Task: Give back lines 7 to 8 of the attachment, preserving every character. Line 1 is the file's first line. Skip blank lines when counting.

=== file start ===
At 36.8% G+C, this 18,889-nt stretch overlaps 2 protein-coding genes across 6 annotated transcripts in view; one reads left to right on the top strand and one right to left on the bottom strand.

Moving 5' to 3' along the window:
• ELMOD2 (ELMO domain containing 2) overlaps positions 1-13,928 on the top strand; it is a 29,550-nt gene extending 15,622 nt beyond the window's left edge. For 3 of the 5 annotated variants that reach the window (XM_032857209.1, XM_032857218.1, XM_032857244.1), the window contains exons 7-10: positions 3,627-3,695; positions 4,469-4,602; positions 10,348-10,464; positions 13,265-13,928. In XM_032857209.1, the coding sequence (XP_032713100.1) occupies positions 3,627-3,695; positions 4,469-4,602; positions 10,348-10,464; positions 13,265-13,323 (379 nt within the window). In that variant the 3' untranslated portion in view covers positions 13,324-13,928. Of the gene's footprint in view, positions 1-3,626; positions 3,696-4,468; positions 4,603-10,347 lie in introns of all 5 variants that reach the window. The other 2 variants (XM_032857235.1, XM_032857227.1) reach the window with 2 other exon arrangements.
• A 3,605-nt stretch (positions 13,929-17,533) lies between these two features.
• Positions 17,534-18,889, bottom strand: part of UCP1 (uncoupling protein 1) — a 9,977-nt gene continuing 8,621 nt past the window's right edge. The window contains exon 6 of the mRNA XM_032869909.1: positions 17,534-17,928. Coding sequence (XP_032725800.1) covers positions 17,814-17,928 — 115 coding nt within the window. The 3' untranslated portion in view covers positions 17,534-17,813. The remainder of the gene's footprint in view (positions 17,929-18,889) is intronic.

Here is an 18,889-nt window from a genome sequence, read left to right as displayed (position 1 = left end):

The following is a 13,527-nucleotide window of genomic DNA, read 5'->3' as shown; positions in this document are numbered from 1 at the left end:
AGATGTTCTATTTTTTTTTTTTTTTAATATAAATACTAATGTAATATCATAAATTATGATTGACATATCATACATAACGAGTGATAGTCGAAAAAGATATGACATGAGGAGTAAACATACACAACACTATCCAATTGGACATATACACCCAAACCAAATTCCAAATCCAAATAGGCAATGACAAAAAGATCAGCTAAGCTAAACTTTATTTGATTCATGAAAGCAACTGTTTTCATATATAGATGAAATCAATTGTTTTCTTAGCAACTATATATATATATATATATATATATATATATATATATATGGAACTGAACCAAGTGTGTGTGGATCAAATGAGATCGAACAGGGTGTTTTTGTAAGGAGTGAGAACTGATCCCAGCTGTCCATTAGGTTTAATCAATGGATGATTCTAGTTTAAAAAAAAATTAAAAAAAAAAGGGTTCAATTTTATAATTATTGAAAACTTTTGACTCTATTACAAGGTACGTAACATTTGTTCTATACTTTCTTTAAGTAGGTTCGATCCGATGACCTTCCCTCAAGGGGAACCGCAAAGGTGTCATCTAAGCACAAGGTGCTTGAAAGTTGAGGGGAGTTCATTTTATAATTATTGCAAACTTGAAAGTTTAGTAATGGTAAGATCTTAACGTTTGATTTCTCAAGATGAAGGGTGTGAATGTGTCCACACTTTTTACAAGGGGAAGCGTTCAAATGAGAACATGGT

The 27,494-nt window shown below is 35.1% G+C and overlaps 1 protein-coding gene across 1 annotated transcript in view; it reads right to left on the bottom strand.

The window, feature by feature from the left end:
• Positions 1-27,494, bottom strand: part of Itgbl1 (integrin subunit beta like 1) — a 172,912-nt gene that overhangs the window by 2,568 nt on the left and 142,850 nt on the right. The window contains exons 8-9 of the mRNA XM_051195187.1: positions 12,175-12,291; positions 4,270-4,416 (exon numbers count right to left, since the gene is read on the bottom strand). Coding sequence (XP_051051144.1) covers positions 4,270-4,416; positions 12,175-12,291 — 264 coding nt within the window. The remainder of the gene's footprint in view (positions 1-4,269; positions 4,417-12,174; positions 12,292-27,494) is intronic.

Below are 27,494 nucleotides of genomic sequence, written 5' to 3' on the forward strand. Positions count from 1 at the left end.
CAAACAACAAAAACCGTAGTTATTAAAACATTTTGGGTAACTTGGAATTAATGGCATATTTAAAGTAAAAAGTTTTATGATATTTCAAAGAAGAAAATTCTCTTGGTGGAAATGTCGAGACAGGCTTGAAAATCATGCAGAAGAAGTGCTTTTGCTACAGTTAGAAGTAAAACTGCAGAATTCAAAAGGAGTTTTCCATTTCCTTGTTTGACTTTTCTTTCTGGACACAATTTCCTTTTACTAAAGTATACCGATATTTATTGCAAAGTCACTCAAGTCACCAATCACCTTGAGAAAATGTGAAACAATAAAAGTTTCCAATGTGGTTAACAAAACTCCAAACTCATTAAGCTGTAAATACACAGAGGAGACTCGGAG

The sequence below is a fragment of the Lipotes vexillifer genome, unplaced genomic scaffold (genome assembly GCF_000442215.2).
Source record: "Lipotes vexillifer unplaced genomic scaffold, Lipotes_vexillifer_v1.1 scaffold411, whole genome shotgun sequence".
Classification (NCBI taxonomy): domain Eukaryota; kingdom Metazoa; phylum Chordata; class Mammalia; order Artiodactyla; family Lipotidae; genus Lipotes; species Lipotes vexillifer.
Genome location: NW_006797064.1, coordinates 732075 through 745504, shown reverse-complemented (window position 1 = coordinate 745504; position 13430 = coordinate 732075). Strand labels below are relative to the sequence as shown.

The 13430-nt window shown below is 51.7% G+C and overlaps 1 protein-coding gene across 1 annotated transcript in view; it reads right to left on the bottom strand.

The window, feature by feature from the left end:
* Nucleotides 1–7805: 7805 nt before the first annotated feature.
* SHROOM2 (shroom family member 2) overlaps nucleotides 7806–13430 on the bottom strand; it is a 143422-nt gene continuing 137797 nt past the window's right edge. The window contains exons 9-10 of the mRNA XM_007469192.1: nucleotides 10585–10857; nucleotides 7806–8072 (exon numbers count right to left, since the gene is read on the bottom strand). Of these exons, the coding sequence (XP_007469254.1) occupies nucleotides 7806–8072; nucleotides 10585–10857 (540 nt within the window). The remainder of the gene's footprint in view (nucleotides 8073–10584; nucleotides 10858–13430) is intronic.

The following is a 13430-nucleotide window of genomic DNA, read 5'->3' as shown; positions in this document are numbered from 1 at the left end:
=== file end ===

The following is a 13,527-nucleotide window of genomic DNA, read 5'->3' as shown; positions in this document are numbered from 1 at the left end:
AGATGTTCTATTTTTTTTTTTTTTTAATATAAATACTAATGTAATATCATAAATTATGATTGACATATCATACATAACGAGTGATAGTCGAAAAAGATATGACATGAGGAGTAAACATACACAACACTATCCAATTGGACATATACACCCAAACCAAATTCCAAATCCAAATAGGCAATGACAAAAAGATCAGCTAAGCTAAACTTTATTTGATTCATGAAAGCAACTGTTTTCATATATAGATGAAATCAATTGTTTTCTTAGCAACTATATATATATATATATATATATATATATATATATATATGGAACTGAACCAAGTGTGTGTGGATCAAATGAGATCGAACAGGGTGTTTTTGTAAGGAGTGAGAACTGATCCCAGCTGTCCATTAGGTTTAATCAATGGATGATTCTAGTTTAAAAAAAAATTAAAAAAAAAAGGGTTCAATTTTATAATTATTGAAAACTTTTGACTCTATTACAAGGTACGTAACATTTGTTCTATACTTTCTTTAAGTAGGTTCGATCCGATGACCTTCCCTCAAGGGGAACCGCAAAGGTGTCATCTAAGCACAAGGTGCTTGAAAGTTGAGGGGAGTTCATTTTATAATTATTGCAAACTTGAAAGTTTAGTAATGGTAAGATCTTAACGTTTGATTTCTCAAGATGAAGGGTGTGAATGTGTCCACACTTTTTACAAGGGGAAGCGTTCAAATGAGAACATGGT